Look what NBA people are saying about Heat’s Oladipo after Game 3, while Celtic complains

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·4 min read
Daniel A. Varela/dvarela@miamiherald.com
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Erik Spoelstra occasionally warns reporters about the dangers of judging a players’ contributions by the number on the far right of his line on the box score (point total).

Spoelstra didn’t need to do that with Victor Oladipo in Game 3 of the Eastern Conference Finals against the Celtics on Sunday night, because it was clear that the modest scoring total (five) didn’t begin to cover his contributions as a fill-in for Jimmy Butler to start the second half.

In those 20 second-half minutes, Oladipo had four steals (twice as many as the Boston team for the entire game) and eight pass deflections (one more than the Celtics).

What Oladipo contributes is “usually his offense,” Heat teammate P.J. Tucker said Saturday. “But his lateral slides and quickness, it was unbelievable. I told him tonight, that was some of the best lateral foot speed I’ve seen anybody have because Jaylen Brown, when he gets going, especially right, he’s tough to get back in front of. For Vic to square him up was unreal. He gave us a spark.

“We talked about it at the half, knowing he was about to start the half and play. To not play at all and then step in and do what he did in the second half, that level of professionalism is few and far between.”

Former NBA guard Jamal Crawford tweeted: “Vic Oladipo’s stats won’t justify the game he actually played. They don’t win this game without him.”

The performance came on a night when Spoelstra had seemingly bypassed Oladipo in the rotation, using Caleb Martin and Duncan Robinson in the first half.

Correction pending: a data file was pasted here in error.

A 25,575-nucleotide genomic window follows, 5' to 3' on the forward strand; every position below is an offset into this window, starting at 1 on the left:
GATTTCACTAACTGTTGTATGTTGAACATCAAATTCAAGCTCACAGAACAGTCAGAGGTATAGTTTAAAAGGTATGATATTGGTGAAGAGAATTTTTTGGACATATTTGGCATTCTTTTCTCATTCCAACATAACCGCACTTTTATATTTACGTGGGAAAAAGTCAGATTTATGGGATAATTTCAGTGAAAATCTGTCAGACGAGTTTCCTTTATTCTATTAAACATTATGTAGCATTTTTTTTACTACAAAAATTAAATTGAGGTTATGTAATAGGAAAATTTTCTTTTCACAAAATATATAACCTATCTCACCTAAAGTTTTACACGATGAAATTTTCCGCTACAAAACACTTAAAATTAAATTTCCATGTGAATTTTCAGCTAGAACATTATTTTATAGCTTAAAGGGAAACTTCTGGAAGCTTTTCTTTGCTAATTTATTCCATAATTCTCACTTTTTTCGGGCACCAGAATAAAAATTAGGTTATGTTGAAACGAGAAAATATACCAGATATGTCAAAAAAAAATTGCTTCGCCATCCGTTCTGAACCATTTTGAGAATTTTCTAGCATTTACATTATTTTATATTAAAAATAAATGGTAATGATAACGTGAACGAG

But when trainers determined that Butler should not play in the second half because of knee soreness, Spoelstra turned to Oladipo, who’s shooting just 37.9 percent in the playoffs and 26.7 percent on threes.

“Everything about it, it speaks to his competitive character,” Spoelstra said. “That was not easy. We went with a slightly different rotation because Kyle came back. That is going to force some changes throughout the rotation. So he didn’t play in the first half.

“We’ve had so many guys that have had to take on different roles and sacrifice. We say it’s always easy to sacrifice when you’re not the one doing it, and he’s had to sacrifice many times. That wasn’t easy. That wasn’t necessarily the way we were going to go the first half. Just things were going really well. We just kept going with that. Then all of a sudden, boom, Jimmy is not going to go in the second half. Then him to be stable enough and not be frustrated and not be rolling his eyes and like, oh, okay, now I get an opportunity.”

So nobody cared that Oladipo shot just 1 for 4 from the field, with a rebound and an assist.

“He’s just steady,” Spoelstra said. “Stays the course. He’s made himself available. Made himself vulnerable through this whole process. He’s prepared behind the scenes. His minutes in the second half were so important defensively against their two studs, and then offensively, he just gave us a facsimile of a lot of the stuff we do with Jimmy. And I mean that as the ultimate compliment.”

The Heat remains hopeful that Butler can play Game 4 on Monday in Boston (8:30 p.m., ABC).

Oladipo, speaking before a team meeting on Sunday, cracked: “You can’t really prepare yourself to be Jimmy. Just went out there and played as hard as I could at both ends of the floor.”

THIS AND THAT

▪ The Heat’s 19 steals were its most ever in a playoff game and the most in any NBA playoff game since 2015.

▪ Despite scoring 40 and getting to the line 12 times, Brown complained about the officiating afterward:

“They let a lot of stuff go tonight, especially when I feel like I drive and I get to the basket, I feel like it’s two hands on me all the time,” Brown said. “I never get those hand-checking calls.”

Brown committed seven turnovers.

▪ Per Elias, the Heat is the first team to have a lead after three games of a series after outscoring the opponent in just two of 12 quarters.